1. Edwards Deming was a management leader who recognised that businesses destroy more value than they create when they focus on short-term results and performance rankings. Towards the end of his life, he wrote in a letter, “Management by objectives, quotas, incentive pay, business plans, put together separately, division by division, cause further loss, unknown and unknowable.” It’s a view that was ahead of its time and is becoming more relevant to business today in an increasingly unpredictable world.

Who was Deming?

William Edwards Deming is often cited as the forefather of quality management systems. He was a statistician, management consultant, and humanist who believed that the individual was internally motivated to do good and meaningful work. Deming is most well-known for supporting Japan’s economic recovery in the wake of the Second World War. Quality control is a given in manufacturing today, but after the war, benchmarking was controlled by management who were more concerned with quantity. Quality inspection processes with input from the factory floor were deemed wasteful when the opposite was true.

A combination of techniques devised by Deming became known as Total Quality Management (TQM). TQM comprises quality planning, quality assurance, quality control and quality improvement. By the end of the 1960s, Japan became one of the most efficient exporters of high-quality products in the world.

Deming’s 14 points for management are still relevant today. They feel less like a “How To” and more like a philosophical pledge:

  • Create and communicate to all employees a statement of the aims and purposes of the company.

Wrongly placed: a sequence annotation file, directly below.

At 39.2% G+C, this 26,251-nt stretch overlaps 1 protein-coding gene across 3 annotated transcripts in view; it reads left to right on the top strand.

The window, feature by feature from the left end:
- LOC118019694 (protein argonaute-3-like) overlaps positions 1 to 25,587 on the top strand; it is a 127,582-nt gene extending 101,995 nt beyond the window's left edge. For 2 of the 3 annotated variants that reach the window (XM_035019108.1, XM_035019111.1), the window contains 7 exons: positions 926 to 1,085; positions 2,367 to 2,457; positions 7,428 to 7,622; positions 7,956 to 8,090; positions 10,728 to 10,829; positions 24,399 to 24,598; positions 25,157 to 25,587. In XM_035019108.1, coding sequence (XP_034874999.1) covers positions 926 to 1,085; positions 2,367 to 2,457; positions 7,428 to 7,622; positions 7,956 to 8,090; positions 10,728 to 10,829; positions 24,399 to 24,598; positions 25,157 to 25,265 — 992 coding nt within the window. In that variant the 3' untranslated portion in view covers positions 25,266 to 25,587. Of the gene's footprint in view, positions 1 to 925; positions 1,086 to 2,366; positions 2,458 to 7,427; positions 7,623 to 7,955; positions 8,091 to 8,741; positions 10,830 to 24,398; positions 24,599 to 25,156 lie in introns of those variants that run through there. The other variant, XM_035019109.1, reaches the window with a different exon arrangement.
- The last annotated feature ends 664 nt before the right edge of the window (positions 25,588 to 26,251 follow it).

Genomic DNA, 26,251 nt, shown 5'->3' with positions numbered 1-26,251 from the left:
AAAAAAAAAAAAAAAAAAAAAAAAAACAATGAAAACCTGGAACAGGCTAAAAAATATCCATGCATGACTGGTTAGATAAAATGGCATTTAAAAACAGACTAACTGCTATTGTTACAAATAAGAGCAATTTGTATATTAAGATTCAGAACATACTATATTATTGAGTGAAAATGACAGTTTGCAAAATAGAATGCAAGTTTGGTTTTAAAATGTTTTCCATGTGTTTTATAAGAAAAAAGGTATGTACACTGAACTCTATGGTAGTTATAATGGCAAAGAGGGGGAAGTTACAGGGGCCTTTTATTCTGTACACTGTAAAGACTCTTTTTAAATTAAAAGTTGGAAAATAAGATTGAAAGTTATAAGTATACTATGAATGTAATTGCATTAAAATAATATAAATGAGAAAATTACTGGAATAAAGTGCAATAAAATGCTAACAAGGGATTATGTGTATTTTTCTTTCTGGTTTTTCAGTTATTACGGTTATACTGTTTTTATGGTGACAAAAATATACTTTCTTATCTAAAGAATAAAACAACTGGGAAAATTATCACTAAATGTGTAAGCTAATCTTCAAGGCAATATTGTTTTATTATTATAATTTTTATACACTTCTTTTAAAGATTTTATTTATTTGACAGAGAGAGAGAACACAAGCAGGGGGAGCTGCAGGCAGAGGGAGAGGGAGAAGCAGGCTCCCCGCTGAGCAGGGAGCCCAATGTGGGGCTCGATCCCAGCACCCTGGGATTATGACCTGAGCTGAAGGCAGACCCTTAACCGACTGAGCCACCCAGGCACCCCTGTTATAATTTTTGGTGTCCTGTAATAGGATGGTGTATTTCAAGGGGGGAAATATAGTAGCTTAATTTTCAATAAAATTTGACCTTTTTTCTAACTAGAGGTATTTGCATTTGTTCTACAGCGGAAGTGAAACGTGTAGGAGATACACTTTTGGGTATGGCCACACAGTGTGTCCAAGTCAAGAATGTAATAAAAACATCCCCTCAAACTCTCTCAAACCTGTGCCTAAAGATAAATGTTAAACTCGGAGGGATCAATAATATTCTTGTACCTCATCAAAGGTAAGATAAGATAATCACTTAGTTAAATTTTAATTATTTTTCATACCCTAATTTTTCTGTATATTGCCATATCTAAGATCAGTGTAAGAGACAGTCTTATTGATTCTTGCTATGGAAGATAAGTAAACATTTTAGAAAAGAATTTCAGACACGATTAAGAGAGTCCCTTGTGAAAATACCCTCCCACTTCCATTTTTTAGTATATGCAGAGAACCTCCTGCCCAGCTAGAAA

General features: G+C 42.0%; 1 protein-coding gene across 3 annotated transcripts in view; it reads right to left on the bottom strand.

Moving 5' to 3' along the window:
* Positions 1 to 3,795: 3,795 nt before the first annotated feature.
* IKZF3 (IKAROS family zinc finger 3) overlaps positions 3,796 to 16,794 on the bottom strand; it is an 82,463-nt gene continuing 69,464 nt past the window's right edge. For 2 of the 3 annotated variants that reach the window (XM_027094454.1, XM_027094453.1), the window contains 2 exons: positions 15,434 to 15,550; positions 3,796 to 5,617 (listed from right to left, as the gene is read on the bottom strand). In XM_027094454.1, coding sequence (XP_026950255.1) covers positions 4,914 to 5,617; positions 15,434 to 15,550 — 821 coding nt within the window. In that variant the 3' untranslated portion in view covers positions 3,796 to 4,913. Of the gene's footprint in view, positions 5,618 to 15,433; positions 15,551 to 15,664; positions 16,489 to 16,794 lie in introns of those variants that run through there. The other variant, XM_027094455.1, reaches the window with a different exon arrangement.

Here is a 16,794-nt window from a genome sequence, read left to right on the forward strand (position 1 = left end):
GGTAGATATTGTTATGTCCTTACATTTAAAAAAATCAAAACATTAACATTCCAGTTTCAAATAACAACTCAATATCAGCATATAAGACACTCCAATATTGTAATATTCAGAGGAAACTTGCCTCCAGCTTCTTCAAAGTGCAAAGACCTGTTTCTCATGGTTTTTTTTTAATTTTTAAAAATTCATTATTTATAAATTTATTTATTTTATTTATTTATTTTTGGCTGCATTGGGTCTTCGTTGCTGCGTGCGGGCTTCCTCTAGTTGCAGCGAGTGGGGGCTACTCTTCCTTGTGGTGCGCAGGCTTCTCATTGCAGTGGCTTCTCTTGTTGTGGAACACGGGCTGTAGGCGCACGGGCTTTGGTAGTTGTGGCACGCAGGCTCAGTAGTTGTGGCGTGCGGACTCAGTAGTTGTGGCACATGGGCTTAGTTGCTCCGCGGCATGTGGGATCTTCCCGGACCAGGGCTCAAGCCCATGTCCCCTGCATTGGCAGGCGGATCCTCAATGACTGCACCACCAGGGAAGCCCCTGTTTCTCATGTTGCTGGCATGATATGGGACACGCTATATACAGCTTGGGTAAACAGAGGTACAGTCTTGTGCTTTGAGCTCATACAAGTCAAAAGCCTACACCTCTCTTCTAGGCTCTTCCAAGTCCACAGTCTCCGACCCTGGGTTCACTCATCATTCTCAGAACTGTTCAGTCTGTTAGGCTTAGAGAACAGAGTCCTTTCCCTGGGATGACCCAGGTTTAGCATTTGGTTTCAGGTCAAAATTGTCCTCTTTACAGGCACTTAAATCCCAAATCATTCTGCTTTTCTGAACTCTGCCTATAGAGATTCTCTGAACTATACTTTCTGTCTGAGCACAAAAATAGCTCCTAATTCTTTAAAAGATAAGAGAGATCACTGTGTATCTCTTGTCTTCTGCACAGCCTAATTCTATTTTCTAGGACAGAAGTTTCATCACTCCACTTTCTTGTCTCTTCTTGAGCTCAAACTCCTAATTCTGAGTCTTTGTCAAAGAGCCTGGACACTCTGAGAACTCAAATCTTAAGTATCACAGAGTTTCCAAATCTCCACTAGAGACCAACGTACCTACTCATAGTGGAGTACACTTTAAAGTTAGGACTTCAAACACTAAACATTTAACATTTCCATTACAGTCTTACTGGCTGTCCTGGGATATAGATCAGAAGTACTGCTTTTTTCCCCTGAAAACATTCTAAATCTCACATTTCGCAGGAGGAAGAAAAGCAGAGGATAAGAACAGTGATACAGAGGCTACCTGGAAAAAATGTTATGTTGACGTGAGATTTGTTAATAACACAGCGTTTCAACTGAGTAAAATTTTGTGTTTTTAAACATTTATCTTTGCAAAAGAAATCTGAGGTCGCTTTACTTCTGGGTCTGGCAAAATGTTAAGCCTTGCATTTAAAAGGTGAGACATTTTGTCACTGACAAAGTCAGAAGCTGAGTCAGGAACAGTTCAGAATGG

• Adapt to the new philosophy of the day; industries and economics are always changing.
  • Build quality into a product from the start.
  • End the practice of awarding business on the basis of price tag alone; instead, minimise total cost and move towards a long-term relationship based on established loyalty and trust.
  • Work to constantly improve quality and productivity and reduce waste.
  • Institute training and retraining.
  • Teach and institute leadership. The aim of supervision should be to lead and help people to do a better job.
  • Drive out fear; create trust so that everyone can work effectively.
  • Strive to reduce intradepartmental conflicts. Encourage teamwork between research, design, sales, and production to foresee and solve problems of production.
  • Eliminate slogans and exhortations for the workforce; instead, focus on the system and morale.
  • Eliminate work standard quotas for production. Alternatively, learn the capabilities of processes and how to improve them.
  • Remove barriers to pride of workmanship.
  • Educate with self-improvement programs for both management and the workforce.
  • Include everyone in the company to accomplish the transformation.

The methodology that Deming promotes is one of cooperation and continual improvement, both of the organisation and of the individuals that work for it.

Innovate your management style with an MBA

The times we live in offer exciting challenges to be creative and to innovate how we work to increase efficiency and satisfaction for all involved. Whether it’s initiatives in telehealthcare that make people feel safer despite being treated remotely or the way that Netflix disrupted the TV and movie sector with streaming, there are always opportunities to improve and build on what’s come before. 

An online MBA from Keele University can enable you to become a leader in quality innovation and take your career to the next level. Study part-time around your current commitments, and apply what you learn to your current role.